Tags: bash

Search in decimal rather than hex. od dumps the character list, cut to remove offsets, sort -u gives the used characters. seq gives the comparison list, but we need this sorted alphabetically for comm, which does the filtering. I drop to perl to convert back to characters (is there a better way?) and then use od to dump them in a print-safe format.

seq 1 3 20 | awk '{ T[NR]=$1} END {for (i=1;i<=(NR-1);i++) print T[i+1],"-",T[i],"=" , T[i+1]-T[i]}'
2011-11-13 10:36:18
User: benoit_c_lbn
Functions: awk seq
Tags: sed

It's allways strange for me to see sed and awk in the same command line if you can avoid it

seq 1 3 20 | sed -n '1{h;d};H;x;s/\n/\t/p' | awk '{printf("%d - %d = %d\n", $2, $1, $2-$1)}'
seq 9 | sed 'H;g' | awk -v RS='' '{for(i=1;i<=NF;i++)printf("%dx%d=%d%s", i, NR, i*NR, i==NR?"\n":"\t")}'
2011-10-22 18:41:09
User: kev
Functions: awk sed seq
Tags: sed awk

seq -s ' ' 1 9 | sed -n ':a;p;s/ *\w$//;h;/^$/t;b a;q' | tac | awk '{for(i=1;i


1x2=2 2x2=4

1x3=3 2x3=6 3x3=9

1x4=4 2x4=8 3x4=12 4x4=16

1x5=5 2x5=10 3x5=15 4x5=20 5x5=25

1x6=6 2x6=12 3x6=18 4x6=24 5x6=30 6x6=36

1x7=7 2x7=14 3x7=21 4x7=28 5x7=35 6x7=42 7x7=49

1x8=8 2x8=16 3x8=24 4x8=32 5x8=40 6x8=48 7x8=56 8x8=64

1x9=9 2x9=18 3x9=27 4x9=36 5x9=45 6x9=54 7x9=63 8x9=72 9x9=81

seq 20 | sed '5,6 { w out.txt }' #Can't print correctly. See sample output
2011-08-29 10:17:47
User: totti
Functions: sed seq
Tags: sed

Can't print correctly in the command field.

There is a new line before } as follows

seq 20 | sed -n '5,6 { w out.txt


parallel -a <(seq 0 20) mkdir /tmp/dir1/{}
seq 1 255 | parallel -j+0 'nc -w 1 -z -v 192.168.1.{} 80'
2011-06-11 14:40:51
User: devrick0
Functions: seq

It takes over 5 seconds to scan a single port on a single host using nmap

time (nmap -p 80 &> /dev/null)

real 0m5.109s

user 0m0.102s

sys 0m0.004s

It took netcat about 2.5 minutes to scan port 80 on the class C

time (for NUM in {1..255} ; do nc -w 1 -z -v 192.168.1.${NUM} 80 ; done &> /dev/null)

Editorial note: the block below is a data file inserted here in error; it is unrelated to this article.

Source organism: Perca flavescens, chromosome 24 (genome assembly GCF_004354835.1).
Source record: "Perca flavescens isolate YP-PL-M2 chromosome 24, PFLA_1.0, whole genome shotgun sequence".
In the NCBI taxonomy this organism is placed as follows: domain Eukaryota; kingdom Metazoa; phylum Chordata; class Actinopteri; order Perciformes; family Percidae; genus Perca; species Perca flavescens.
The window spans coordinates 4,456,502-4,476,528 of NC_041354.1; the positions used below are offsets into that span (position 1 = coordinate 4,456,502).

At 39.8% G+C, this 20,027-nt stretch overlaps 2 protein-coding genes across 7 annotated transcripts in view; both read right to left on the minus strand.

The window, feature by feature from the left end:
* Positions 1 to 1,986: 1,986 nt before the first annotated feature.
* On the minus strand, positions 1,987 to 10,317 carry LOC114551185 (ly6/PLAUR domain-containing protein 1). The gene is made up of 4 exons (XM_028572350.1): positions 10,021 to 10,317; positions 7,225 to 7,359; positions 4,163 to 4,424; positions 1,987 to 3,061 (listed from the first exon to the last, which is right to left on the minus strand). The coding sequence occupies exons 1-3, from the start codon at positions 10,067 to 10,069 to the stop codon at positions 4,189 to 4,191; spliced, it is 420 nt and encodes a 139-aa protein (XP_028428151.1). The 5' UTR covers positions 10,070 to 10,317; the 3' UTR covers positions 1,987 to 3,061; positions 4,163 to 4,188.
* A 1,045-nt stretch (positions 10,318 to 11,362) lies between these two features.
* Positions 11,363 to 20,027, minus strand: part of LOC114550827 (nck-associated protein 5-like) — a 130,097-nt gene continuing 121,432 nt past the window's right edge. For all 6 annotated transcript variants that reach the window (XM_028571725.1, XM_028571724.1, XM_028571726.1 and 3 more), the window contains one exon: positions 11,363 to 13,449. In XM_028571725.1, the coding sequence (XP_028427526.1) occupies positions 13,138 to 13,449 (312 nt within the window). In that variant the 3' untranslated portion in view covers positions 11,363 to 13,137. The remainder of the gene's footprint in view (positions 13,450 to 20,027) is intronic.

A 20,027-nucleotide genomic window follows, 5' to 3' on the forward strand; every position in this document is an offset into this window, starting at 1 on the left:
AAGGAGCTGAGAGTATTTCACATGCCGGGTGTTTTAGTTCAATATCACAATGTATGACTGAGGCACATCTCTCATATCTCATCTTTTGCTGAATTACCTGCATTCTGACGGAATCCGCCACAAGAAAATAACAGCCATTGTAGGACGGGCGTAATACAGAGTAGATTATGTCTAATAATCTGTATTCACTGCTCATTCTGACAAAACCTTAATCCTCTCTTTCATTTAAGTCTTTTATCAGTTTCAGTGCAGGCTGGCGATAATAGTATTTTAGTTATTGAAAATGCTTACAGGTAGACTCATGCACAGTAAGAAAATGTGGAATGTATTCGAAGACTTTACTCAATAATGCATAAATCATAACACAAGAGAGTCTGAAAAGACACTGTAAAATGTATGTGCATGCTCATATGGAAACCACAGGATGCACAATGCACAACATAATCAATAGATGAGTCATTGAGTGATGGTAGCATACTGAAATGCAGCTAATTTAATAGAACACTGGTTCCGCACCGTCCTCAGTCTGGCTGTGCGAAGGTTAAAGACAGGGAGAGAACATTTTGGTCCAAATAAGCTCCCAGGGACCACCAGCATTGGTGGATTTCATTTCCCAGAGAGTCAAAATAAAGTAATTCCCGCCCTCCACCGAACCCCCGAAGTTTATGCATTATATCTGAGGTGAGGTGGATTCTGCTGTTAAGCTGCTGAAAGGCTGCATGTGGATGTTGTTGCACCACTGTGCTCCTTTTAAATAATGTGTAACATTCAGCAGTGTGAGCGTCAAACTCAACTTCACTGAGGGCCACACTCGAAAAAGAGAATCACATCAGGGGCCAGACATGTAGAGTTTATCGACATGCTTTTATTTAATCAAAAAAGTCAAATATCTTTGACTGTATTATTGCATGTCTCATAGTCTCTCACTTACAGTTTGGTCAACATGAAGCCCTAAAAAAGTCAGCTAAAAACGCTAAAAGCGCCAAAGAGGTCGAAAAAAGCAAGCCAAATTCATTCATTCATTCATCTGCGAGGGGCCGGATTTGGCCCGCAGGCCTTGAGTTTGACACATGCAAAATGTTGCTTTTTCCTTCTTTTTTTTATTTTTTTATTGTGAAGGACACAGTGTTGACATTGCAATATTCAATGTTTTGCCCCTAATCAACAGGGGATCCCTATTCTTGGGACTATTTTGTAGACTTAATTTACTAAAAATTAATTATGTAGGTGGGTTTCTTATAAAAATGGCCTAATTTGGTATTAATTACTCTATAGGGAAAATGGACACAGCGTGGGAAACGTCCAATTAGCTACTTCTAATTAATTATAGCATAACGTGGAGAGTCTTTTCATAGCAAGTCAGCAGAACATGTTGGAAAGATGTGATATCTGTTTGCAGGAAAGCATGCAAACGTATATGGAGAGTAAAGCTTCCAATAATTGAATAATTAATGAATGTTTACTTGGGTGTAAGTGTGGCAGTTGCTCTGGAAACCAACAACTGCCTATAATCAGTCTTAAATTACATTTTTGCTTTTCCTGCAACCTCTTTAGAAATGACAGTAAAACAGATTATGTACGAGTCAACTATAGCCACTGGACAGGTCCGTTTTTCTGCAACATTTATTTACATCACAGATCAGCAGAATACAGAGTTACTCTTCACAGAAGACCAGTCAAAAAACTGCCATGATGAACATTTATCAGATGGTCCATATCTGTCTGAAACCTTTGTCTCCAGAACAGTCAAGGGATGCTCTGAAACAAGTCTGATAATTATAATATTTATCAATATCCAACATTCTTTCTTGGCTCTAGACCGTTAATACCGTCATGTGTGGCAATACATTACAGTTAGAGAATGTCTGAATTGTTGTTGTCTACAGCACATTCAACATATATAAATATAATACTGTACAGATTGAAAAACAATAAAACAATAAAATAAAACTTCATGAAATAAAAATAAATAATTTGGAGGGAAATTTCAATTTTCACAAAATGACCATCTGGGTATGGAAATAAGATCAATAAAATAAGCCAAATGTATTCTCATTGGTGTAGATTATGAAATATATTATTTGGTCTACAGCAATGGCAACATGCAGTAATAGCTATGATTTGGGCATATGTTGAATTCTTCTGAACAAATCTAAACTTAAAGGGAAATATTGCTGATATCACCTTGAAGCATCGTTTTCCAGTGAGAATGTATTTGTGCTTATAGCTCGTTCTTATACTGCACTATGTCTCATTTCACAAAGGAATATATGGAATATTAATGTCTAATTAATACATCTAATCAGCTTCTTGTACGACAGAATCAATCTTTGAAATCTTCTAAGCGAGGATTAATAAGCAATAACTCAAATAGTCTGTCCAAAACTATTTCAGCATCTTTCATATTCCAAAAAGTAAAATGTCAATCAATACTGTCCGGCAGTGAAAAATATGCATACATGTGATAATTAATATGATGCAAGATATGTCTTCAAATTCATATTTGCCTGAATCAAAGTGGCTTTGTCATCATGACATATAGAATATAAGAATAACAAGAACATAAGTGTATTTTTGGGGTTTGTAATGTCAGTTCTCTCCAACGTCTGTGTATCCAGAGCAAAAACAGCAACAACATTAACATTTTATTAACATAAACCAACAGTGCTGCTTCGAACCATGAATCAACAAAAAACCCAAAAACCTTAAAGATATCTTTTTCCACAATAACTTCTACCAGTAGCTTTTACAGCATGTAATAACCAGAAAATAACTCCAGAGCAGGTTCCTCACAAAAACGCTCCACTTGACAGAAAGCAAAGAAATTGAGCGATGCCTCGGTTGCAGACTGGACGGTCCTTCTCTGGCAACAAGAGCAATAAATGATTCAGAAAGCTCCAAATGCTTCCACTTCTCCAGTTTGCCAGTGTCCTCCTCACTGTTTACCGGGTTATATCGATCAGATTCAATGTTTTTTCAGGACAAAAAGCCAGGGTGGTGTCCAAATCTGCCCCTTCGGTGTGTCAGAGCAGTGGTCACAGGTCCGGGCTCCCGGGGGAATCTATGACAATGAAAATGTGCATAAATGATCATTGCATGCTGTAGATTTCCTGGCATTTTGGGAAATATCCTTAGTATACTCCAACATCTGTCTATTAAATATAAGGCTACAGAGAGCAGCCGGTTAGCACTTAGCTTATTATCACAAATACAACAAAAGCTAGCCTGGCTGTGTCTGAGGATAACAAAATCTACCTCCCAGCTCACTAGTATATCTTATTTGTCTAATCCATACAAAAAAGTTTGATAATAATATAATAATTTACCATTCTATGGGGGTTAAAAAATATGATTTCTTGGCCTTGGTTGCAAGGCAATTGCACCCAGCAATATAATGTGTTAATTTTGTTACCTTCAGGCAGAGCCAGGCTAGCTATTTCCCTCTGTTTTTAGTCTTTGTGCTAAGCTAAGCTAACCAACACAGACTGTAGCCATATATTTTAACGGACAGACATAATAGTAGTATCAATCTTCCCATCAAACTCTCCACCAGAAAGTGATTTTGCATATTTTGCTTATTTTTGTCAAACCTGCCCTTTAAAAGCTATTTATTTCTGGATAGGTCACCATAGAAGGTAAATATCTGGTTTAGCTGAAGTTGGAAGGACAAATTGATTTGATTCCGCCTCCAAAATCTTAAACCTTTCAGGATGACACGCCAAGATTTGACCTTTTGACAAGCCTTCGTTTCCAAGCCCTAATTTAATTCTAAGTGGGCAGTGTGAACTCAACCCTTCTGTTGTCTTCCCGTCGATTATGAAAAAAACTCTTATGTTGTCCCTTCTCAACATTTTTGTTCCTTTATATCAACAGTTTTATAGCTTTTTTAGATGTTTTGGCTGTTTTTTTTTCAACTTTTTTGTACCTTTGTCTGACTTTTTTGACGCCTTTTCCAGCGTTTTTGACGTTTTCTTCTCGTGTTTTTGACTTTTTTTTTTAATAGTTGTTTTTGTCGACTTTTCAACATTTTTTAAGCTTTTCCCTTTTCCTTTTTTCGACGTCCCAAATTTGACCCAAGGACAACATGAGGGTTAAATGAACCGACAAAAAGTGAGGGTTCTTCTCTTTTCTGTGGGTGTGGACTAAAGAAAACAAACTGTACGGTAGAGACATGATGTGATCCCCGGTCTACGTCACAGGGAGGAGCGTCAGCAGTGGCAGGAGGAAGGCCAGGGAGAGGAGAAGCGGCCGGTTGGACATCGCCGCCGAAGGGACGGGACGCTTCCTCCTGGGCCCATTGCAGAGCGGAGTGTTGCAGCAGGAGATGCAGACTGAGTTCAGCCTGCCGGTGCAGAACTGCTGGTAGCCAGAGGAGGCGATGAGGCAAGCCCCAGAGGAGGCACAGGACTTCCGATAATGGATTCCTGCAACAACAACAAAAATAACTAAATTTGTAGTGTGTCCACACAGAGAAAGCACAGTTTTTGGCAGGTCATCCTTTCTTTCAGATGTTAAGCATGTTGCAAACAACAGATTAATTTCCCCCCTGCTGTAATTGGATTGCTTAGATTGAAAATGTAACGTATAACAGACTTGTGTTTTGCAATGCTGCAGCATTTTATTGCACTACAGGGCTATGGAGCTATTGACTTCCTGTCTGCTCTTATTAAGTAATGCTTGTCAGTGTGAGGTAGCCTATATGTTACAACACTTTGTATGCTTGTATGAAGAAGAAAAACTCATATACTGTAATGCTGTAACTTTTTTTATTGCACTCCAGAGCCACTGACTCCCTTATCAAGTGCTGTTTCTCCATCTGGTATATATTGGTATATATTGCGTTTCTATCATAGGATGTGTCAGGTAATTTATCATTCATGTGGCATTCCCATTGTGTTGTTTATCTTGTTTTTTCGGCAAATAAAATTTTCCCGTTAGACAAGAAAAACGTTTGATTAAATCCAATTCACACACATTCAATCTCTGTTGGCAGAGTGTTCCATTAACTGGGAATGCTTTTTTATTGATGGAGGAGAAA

real 2m28.651s

user 0m0.136s

sys 0m0.341s

Using parallel, I am able to scan port 80 on the entire class C in under 2 seconds

time (seq 1 255 | parallel -j255 'nc -w 1 -z -v 192.168.1.{} 80' &> /dev/null)

real 0m1.957s

user 0m0.457s

sys 0m0.994s

seq 20 | awk 'ORS=NR%5?FS:RS'
2011-05-26 11:39:34
User: kev
Functions: awk seq
Tags: awk

seq 20 | awk '{line=line sep $0; sep=" "} !(NR%5){print line; line=sep=""}'

MIN=10 && for i in $(seq $(($MIN*60)) -1 1); do printf "\r%02d:%02d:%02d" $((i/3600)) $(( (i/60)%60)) $((i%60)); sleep 1; done
seq -s "+" 3 | bc
seq -f"%g^2" -s "+" 10 | bc
echo $(($(seq -s* 10)))
2011-02-10 18:44:53
User: minduim
Functions: echo seq
Tags: math factorial

Same as the seq/bc solution but without bc.

seq -s^2+ 11 |rev| cut -d'+' -f2- | rev | bc
2011-02-10 08:41:14
User: rubenmoran
Functions: cut rev seq
Tags: seq sum math

I can't put the last ^2 with seq, so I reverse it to delete the last +N. So for doing sum(N^2) you have to do sum((N+1)^2). Must be a better way.

seq -s* 10 |bc
seq 1 2 99999999 | sed 's!^!4/!' | paste -sd-+ | bc -l
2011-02-09 23:36:07
User: flatcap
Functions: bc paste sed seq
Tags: sed seq bc paste math

Calculate pi from the infinite series 4/1 - 4/3 + 4/5 - 4/7 + ...

This expansion was formulated by Gottfried Leibniz: http://en.wikipedia.org/wiki/Leibniz_formula_for_pi

I helped rubenmoran create the sum of a sequence of numbers and he replied with a command for the sequence: 1 + 2 -3 + 4 ...

This set me thinking. Transcendental numbers!

seq provides the odd numbers 1, 3, 5

sed turns them into 4/1 4/3 4/5

paste inserts - and +

bc -l does the calculation

Note: 100 million iterations takes quite a while. 1 billion and I run out of memory.

seq 1000 | paste -sd+- | bc
seq 10 | paste -sd* | bc
seq 100000 | paste -sd+ | bc
seq -w 50 | sort -R | head -6 |fmt|tr " " "-"
(netstat -atn | awk '{printf "%s\n%s\n", $4, $4}' | grep -oE '[0-9]*$'; seq 32768 61000) | sort -n | uniq -u | head -n 1